→ Value will be set to 3.5 points | |
Criterion f) | ... 4 points |
The evaluation of criteria a, c, d and f together results in 14 points. The value of the not applicable criteria b and e is set to a value of 3.5 (= 14/4: the average value of the 4 other criteria).
Table A 4-2 Anticipated average frequency of injury of an employee after implementing the adopted measures
Designation | Description | Frequency | |
---|---|---|---|
1 | Practically impossible | Injury is not anticipated. | < 1x in 100 years |
2 | Conceivable, but very unlikely | Theoretical considerations indicate that an injury is possible, but would not be anticipated in practice, under reasonably foreseeable conditions. | 1x in 100 years |
3 | Unlikely | There is an awareness of accidents throughout industry is aware of accidents that cannot be excluded, but are very rare. | 1x in 50 years |
4 | Seldom | Injury due to electric fault arcing is quite possible. | 1x in 10 years |
5 | Occasional to frequent | Injury due to electric fault arcing should be anticipated. | monthly ... yearly |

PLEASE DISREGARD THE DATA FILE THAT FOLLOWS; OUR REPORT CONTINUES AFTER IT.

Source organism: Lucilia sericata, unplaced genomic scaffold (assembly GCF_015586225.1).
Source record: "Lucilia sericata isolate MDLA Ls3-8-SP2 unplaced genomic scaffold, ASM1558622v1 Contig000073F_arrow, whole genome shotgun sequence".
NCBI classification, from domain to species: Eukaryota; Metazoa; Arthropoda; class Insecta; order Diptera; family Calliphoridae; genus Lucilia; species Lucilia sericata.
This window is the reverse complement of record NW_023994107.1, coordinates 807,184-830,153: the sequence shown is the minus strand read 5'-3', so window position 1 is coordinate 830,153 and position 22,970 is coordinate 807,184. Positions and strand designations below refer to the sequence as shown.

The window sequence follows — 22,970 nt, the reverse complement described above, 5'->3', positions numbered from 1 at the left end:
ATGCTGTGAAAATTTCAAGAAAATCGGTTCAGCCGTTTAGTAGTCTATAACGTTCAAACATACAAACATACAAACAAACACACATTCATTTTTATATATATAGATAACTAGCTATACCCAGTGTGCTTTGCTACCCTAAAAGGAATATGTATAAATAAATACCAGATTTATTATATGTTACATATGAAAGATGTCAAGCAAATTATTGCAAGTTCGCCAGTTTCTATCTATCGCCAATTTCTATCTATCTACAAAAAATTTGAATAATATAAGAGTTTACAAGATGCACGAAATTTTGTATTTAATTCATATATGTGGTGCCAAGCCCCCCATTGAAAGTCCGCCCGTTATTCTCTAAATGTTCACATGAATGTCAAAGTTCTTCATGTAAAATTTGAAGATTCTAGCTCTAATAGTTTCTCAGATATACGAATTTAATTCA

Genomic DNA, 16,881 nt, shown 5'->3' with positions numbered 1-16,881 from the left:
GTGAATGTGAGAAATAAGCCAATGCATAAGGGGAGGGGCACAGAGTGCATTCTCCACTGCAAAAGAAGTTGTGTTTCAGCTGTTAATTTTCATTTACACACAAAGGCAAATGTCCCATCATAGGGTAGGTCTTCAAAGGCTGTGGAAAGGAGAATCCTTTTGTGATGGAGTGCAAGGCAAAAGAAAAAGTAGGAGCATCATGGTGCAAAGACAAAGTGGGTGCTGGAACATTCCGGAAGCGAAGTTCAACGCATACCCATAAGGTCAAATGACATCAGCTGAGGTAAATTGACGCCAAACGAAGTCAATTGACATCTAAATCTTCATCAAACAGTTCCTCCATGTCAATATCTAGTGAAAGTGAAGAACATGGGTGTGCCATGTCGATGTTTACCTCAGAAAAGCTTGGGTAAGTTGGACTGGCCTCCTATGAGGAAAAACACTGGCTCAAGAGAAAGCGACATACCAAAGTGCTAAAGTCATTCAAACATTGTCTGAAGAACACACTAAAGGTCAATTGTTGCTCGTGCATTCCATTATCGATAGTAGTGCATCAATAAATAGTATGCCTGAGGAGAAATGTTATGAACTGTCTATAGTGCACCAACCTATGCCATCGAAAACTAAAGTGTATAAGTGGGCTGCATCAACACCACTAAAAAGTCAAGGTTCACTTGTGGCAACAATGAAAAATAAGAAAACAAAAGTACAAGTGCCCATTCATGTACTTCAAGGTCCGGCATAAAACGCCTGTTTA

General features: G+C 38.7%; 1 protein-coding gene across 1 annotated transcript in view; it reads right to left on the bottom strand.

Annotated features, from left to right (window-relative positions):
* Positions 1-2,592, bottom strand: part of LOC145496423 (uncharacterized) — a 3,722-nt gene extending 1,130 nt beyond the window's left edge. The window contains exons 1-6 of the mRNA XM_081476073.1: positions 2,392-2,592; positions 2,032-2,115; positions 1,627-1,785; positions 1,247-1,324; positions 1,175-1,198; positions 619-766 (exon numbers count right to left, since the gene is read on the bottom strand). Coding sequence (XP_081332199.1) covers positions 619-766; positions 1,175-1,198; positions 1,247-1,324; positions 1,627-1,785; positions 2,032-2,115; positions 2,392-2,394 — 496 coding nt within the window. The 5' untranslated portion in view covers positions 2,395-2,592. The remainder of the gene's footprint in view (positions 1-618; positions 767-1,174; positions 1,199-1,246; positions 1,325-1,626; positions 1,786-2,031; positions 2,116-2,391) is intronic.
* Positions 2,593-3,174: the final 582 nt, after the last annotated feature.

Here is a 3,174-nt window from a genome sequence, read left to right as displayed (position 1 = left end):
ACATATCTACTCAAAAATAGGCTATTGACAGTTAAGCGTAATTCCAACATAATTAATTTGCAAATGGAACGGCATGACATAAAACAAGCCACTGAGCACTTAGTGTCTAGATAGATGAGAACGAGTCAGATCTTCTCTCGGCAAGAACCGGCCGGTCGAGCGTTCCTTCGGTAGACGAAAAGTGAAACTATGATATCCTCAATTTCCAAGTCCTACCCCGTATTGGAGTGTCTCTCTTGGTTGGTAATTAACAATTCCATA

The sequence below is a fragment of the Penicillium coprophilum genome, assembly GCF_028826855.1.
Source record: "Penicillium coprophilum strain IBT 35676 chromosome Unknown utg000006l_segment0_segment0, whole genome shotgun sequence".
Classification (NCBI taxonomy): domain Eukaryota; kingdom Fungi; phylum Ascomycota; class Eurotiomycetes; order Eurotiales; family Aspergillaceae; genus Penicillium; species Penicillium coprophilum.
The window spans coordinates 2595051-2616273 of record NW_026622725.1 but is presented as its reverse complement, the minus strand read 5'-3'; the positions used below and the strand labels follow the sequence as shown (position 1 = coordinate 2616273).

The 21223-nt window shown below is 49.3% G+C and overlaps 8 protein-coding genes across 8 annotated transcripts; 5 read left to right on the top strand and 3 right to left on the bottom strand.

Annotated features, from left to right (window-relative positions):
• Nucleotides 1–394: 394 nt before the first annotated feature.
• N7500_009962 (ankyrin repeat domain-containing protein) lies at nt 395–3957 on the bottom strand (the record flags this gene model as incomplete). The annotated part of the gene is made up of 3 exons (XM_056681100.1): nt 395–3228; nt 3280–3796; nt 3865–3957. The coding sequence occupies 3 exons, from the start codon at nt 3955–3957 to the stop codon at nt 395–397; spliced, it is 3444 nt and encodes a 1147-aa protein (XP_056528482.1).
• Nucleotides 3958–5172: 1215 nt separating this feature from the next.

Table A 4-3 Criteria for estimating the probability of injury
Designation | Description | Possible evaluation points (influence on PO) | |
---|---|---|---|
a) | Type/condition of equipment | Type/condition of equipment with respect to the potential bridging capacity (electric
arc formation) or the limitation of electric arc impact, e.g.
| 0 ... Practically impossible 2 ... Conceivable, but very unlikely 4 ... Unlikely 7 ... Seldom 10 ... Occasional to frequent |
b) | Technical measures | Technical measures to prevent potential bridging (arc flash formation) or to limit
electric arc impact, e.g.